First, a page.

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1.
Cureus ; 15(10): e46379, 2023 Oct.
Artigo em Inglês | MEDLINE | ID: mdl-37927702

RESUMO

Vitamin C deficiency, otherwise known as scurvy, is a rare diagnosis among populations with adequate nutritional resources. We present a 37-year-old female patient with bilateral lower extremity edema, episodic anasarca, petechiae, and easy bruising who was diagnosed with scurvy. Given the clinical presentation, a broad differential was investigated with no findings suggestive of hematologic or cardiovascular pathology. Initial laboratory studies were unremarkable. Progression of cutaneous symptoms and subsequent laboratory findings demonstrating low vitamin C levels supported a diagnosis of scurvy. Classical symptoms of scurvy include mucocutaneous petechiae, poor wound healing, ecchymosis, hyperkeratosis, corkscrew hair, gingival swelling, and bleeding gums. Following standard enteral supplementation of vitamin C, repeat vitamin C levels failed to adequately respond with the patient remaining to be symptomatic. Given a lack of insufficient nutritional intake or known systemic illness, gastrointestinal malabsorptive etiology was suspected. Though rare in the United States, scurvy should be considered in patients with manifestations of a bleeding disorder. A gastrointestinal workup may be indicated if other nutritional deficiencies are identified, or a source of inadequate intake cannot be established.

2.
J Arthroplasty ; 38(11): 2324-2327.e4, 2023 11.
Artigo em Inglês | MEDLINE | ID: mdl-37286057

RESUMO

BACKGROUND: More than 700,000 people in the United States undergo total knee arthroplasty (TKA) each year. Chronic venous insufficiency (CVI) affects 5% to 30% of adults, sometimes resulting in leg ulceration. These CVI cases in TKAs have been associated with worse outcomes; however, we found no study differentiating CVI severity. METHODS: This retrospective study analyzed TKA outcomes at one institution from 2011 to 2021 using patient-specific codes. Analyses included short-term complications (< 90 days postoperative), long-term complications (< 2 years), and CVI status (yes/no; simple/complex/unclassified). Complex CVI consisted of pain, ulceration, inflammation, and/or other complications. Revisions within 2 years and readmissions within 90 days post-TKA were assessed. Composite complications included short-term and long-term complications, revisions, and readmissions. Multivariable logistic regressions predicted complication (any/long/short) as a function of CVI status (yes/no; simple/complex) and potential confounding variables. Of 7,665 patients, 741 (9.7%) had CVI. Among CVI patients, 247 (33.3%) had simple CVI, 233 (31.4%) had complex CVI, and 261 (35.2%) had unclassified CVI. RESULTS: There was no difference in CVI versus control in composite complications (P = .722), short-term complications (P = .786), long-term complications (P = .15), revisions (P = .964), or readmissions (P = .438) postadjustment. Composite complication rates were 14.0% without CVI, 16.7% with complex CVI, and 9.3% with simple CVI. Complication rates differed between simple and complex CVI (P = .035). CONCLUSION: Overall, CVI did not affect postoperative complications versus control. Patients who have complex CVI are at higher risk for post-TKA complications compared to those who have simple CVI.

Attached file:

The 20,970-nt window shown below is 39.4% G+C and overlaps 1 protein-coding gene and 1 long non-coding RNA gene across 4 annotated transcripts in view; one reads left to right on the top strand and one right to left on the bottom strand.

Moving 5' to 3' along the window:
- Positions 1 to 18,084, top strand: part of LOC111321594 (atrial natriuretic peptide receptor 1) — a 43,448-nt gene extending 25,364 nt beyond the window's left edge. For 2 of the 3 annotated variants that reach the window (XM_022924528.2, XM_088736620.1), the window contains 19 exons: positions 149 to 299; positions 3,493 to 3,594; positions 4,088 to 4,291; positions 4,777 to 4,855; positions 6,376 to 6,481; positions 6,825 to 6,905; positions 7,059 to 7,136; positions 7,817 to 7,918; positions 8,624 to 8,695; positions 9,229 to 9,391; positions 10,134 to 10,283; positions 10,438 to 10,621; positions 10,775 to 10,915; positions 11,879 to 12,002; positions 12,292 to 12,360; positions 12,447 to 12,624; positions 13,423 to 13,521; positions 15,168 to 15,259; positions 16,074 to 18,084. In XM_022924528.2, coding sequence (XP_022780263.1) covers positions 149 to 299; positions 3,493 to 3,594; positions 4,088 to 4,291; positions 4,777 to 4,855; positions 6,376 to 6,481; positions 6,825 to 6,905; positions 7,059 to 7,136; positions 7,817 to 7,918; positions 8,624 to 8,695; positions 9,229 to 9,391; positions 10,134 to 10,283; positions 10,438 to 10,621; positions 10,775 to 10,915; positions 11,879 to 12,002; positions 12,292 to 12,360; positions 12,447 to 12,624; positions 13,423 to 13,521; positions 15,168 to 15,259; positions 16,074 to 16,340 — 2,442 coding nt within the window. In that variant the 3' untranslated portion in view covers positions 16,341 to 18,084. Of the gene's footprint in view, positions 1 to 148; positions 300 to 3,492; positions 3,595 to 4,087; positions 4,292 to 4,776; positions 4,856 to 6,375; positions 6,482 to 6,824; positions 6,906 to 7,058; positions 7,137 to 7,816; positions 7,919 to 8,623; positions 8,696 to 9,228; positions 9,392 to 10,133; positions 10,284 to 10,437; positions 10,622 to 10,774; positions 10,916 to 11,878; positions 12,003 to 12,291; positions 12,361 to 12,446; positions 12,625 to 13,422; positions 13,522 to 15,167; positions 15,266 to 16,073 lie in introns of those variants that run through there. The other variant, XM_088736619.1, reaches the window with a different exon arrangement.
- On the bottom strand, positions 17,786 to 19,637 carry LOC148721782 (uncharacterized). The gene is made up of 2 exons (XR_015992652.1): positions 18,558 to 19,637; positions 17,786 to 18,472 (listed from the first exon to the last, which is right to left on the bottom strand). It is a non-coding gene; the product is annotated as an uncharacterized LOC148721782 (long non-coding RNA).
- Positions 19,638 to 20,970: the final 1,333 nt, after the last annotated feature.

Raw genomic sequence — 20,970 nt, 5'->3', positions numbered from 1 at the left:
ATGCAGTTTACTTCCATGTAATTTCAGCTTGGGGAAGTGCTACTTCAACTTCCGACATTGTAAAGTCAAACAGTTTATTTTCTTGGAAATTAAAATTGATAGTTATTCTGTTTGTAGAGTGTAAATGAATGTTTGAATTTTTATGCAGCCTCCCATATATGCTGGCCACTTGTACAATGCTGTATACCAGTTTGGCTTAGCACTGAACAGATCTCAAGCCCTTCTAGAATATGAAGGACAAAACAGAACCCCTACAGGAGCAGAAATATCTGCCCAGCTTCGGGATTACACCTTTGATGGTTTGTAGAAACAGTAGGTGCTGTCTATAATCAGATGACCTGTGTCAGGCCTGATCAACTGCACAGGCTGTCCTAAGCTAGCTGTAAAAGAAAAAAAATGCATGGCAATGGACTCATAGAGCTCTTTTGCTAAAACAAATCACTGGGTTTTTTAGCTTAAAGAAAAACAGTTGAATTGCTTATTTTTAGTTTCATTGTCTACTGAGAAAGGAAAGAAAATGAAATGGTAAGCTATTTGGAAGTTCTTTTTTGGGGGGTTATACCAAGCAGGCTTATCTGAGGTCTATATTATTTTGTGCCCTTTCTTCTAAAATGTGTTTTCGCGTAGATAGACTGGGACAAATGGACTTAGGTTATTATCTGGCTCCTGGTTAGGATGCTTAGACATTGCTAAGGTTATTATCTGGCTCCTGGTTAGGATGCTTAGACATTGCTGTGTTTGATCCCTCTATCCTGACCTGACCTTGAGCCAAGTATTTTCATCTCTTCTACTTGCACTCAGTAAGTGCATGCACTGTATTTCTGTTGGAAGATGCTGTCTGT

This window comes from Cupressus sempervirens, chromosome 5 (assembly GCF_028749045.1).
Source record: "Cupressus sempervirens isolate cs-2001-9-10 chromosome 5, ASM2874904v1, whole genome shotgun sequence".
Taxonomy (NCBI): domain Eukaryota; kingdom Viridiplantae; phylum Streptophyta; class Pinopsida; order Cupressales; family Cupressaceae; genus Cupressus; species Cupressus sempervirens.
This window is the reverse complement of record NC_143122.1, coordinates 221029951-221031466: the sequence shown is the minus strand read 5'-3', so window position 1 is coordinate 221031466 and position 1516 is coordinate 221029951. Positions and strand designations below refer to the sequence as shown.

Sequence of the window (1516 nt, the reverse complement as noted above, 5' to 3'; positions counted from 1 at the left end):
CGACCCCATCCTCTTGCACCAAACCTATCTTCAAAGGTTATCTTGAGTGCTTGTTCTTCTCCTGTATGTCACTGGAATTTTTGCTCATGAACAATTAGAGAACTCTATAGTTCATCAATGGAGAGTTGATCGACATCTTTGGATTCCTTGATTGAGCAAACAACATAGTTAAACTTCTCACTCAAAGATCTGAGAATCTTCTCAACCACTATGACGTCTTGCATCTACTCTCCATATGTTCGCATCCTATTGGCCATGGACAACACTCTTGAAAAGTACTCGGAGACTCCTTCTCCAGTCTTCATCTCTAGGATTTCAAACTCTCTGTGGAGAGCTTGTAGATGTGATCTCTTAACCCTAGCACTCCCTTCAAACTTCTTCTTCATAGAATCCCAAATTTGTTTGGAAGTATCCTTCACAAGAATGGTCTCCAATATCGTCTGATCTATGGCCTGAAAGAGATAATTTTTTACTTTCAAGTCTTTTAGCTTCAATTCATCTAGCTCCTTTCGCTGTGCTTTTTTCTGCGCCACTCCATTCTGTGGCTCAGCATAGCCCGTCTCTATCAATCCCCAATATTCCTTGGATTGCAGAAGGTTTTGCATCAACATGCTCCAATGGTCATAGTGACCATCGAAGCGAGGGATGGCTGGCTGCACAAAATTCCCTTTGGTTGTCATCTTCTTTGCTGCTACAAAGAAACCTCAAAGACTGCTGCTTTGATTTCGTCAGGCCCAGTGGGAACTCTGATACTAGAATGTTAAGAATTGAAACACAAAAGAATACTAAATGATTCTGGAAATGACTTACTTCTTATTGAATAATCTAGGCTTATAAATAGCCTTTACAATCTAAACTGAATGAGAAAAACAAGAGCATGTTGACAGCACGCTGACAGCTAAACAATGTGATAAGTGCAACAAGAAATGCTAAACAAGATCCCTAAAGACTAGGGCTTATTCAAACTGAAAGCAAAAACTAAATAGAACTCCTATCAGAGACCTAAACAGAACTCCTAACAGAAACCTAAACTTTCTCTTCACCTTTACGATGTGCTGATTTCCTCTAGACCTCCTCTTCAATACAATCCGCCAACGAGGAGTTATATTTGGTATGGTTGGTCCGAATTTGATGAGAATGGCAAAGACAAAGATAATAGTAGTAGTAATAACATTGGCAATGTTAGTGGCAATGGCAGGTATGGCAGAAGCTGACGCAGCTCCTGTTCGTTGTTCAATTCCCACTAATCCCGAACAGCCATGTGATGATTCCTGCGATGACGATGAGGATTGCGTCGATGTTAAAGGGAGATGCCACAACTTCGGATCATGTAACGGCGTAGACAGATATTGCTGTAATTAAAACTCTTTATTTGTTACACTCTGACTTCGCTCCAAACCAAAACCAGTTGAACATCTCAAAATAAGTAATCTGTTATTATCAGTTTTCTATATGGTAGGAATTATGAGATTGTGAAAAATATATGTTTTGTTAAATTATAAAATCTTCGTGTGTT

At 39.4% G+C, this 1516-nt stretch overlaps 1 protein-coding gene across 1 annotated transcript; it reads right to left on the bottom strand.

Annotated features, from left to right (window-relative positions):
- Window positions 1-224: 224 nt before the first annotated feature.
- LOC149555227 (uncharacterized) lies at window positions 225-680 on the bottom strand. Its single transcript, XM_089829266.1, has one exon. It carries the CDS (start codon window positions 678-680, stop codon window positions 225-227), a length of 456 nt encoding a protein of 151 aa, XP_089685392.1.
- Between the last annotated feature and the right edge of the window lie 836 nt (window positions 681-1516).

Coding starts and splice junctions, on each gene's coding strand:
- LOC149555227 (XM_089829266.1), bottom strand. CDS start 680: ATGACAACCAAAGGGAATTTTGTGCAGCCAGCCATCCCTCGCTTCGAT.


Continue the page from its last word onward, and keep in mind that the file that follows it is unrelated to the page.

Assuntos
Artroplastia do Joelho , Insuficiência Venosa , Adulto , Humanos , Estados Unidos , Artroplastia do Joelho/efeitos adversos , Estudos Retrospectivos , Complicações Pós-Operatórias/epidemiologia , Complicações Pós-Operatórias/etiologia , Fatores de Risco , Insuficiência Venosa/complicações , Insuficiência Venosa/cirurgia , Readmissão do Paciente
3.
Artigo em Inglês | MEDLINE | ID: mdl-34637407

RESUMO

CASE: We present a rare case of diffuse skeletal fluorosis in a 56-year-old man with a history of inhalation and topical abuse of aerosolized dust cleaner containing difluoroethane and prior industrial exposure to chlorofluorocarbon-rich organic solvent cleaners. This patient had diffuse osteosclerotic bone disease on radiographs that elicited concern for a potentially aggressive physiologic or pathologic process, until increased fluoremia was identified as the cause. Management was conservative with removal of the causative agent. CONCLUSION: Skeletal fluorosis is an osteosclerotic bone disease caused by excessive ingestion of fluoride. Although this pathology is endemic in some parts of the world where drinking water contains high levels of fluoride, it should be considered as a differential diagnosis for patients with characteristic radiographic findings and a history of inhalant abuse. Chronic exposure to chlorofluorocarbon-rich products should also be considered.


Assuntos
Doenças Ósseas Metabólicas , Água Potável , Abuso de Inalantes , Osteosclerose , Fluoretos/efeitos adversos , Humanos , Masculino , Pessoa de Meia-Idade
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